Sep 272012
 
 

Actress Tina Fey, left, mimics 2008 U.S. Republican vice-presidential candidate Sarah Palin, and Amy Poehler plays Hillary Clinton in a 2008 episode of Saturday Night Live. Photograph by: Dana Edelson, Reuters, NBC, The Canadian Press

By Lee-Anne Goodman, The Canadian Press

September 27, 2012

The 2012 presidential campaign is offering no short-age of gifts to late-night comedians – from Clint Eastwood’s ravings to Mitt Romney’s wealth and Jill Biden’s unwitting sexual innuendo about her vice-presidential husband.

But those gifts pale in comparison to the veritable comedy orgy that was 2008, some observers say.

Four years ago, Tina Fey’s bang-on Saturday Night Live impression of Sarah Palin became a global phenomenon. Fey’s most memorable punchline – “I can see Russia from my house” – was, and likely still is, often mistakenly attributed to Palin herself.

This year, aside from Romney’s recently revealed assertions that 47 per cent of Americans are freeloaders, there’s less fodder for the likes of Jon Stewart, Stephen Colbert and David Letterman, says an academic who has studied the influence of The Daily Show on U.S. politics.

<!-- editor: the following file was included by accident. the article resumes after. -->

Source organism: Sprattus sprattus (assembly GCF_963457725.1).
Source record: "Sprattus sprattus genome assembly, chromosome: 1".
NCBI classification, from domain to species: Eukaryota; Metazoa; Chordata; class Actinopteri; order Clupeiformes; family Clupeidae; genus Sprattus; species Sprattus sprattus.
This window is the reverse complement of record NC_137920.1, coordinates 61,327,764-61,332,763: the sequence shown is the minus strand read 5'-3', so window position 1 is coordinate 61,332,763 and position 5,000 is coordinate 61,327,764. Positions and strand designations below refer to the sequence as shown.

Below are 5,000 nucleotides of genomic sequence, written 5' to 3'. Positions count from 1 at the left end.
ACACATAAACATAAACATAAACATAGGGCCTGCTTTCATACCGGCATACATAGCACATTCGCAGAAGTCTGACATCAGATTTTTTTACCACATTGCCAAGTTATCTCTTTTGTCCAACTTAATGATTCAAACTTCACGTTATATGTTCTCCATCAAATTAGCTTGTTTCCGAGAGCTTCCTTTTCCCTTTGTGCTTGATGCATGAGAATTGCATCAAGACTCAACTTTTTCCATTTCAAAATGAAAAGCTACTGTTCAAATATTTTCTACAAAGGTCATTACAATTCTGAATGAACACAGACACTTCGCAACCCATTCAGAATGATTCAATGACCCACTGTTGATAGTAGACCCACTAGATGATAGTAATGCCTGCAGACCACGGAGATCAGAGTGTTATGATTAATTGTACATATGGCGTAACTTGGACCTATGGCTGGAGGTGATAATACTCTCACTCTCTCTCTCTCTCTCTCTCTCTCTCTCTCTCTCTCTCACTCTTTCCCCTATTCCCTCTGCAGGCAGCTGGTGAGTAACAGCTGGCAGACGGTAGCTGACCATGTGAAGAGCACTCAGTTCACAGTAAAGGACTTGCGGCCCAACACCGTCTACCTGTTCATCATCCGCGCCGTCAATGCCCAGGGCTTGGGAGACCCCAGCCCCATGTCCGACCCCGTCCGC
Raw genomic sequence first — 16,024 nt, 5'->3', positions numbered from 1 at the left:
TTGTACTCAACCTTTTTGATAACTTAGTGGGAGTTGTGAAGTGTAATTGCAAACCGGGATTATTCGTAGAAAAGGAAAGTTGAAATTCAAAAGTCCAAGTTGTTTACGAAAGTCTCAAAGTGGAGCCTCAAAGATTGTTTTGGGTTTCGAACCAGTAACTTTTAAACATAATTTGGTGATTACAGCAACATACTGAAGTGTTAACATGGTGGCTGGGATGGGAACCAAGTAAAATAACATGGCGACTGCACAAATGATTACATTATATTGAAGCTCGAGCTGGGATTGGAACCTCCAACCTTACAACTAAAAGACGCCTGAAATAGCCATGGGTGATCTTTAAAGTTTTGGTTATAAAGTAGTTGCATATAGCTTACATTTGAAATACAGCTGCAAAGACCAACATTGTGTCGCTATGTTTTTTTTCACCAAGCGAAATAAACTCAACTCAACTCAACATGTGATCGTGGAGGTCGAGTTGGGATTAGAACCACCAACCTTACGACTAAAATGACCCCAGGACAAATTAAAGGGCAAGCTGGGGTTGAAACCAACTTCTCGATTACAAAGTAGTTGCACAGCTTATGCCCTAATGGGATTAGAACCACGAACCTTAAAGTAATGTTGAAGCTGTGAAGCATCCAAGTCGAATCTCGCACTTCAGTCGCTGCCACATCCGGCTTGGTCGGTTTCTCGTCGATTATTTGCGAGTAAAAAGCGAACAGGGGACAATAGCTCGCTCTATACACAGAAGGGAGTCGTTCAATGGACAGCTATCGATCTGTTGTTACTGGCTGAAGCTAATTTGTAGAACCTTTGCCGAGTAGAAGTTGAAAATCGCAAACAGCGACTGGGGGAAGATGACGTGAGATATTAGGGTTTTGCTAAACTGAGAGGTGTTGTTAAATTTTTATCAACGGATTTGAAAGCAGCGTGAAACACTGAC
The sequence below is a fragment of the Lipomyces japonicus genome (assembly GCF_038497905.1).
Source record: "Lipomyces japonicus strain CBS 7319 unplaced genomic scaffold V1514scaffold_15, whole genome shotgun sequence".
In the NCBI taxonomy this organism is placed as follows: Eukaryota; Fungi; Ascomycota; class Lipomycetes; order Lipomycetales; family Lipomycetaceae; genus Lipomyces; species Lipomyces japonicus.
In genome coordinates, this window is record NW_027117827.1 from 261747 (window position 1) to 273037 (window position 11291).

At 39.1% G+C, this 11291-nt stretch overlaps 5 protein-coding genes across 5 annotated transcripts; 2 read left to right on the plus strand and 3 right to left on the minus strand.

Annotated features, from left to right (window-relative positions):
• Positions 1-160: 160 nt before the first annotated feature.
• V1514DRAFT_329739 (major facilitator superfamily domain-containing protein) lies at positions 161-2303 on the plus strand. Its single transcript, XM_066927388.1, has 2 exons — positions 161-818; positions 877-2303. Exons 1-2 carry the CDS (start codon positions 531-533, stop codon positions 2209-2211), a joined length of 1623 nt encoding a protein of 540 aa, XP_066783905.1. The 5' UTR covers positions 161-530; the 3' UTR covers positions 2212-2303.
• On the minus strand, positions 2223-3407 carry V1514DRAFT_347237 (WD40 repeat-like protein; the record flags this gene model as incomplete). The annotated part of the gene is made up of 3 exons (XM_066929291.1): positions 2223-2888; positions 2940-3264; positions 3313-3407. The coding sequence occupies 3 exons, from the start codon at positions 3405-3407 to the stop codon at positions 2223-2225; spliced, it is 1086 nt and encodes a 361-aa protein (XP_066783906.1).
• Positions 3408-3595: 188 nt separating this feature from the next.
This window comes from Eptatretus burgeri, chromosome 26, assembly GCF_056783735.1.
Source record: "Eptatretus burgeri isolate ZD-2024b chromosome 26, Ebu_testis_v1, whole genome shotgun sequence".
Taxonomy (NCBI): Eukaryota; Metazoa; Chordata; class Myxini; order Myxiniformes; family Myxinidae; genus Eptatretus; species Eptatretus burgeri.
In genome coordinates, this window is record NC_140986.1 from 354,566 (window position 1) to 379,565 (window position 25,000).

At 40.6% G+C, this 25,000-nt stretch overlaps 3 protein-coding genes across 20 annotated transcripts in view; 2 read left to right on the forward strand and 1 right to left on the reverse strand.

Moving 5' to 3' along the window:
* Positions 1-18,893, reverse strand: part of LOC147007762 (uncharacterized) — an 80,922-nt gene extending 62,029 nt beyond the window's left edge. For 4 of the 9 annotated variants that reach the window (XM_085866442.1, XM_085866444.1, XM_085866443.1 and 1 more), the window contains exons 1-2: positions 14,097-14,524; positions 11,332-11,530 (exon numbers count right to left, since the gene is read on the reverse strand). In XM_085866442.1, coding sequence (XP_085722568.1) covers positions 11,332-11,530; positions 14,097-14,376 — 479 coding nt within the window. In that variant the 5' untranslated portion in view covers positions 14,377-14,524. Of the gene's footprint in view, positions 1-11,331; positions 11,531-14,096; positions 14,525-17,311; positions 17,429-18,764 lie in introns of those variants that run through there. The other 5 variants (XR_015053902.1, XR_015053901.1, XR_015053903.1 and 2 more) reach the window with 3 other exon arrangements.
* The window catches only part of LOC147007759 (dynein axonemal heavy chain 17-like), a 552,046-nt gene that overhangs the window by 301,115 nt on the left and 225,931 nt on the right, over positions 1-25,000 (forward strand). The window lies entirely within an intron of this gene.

“Late-night comedy is not as much of a big deal this year as it was in 2008 – there’s less raw material to work with in terms of the targets of the jokes, and there just seems to be less buzz about it,” said Jody Baumgartner, an associate politics professor at East Carolina University in Greenville, N.C.

Romney’s gaffes, meantime, aren’t easy to pithily ridicule – although Colbert did his best last week, donning a top hat, tails and a wealthy man’s posh, clipped speaking manner as he ridiculed the Republican’s secretly videotaped remarks.

Saturday Night Live, meanwhile, all but left the remarks alone, offering up only a parody of Fox and Friends that featured the talk show’s hosts making excuses for Romney’s comments.

Bill Horner, a political-science professor at the University of Missouri who’s working on a book about SNL’s impact on presidential politics, said he was surprised by how feeble the jokes were on last weekend’s episode.

But late-night comedy isn’t must-see TV any more, Horner said, in an era of mass media fragmentation. Many Americans now mine their social media accounts or email the next day to catch the best parts.

“Things do get clipped and for-warded around; they still get seen, so late-night comedy still does have an influence,” Horner said.

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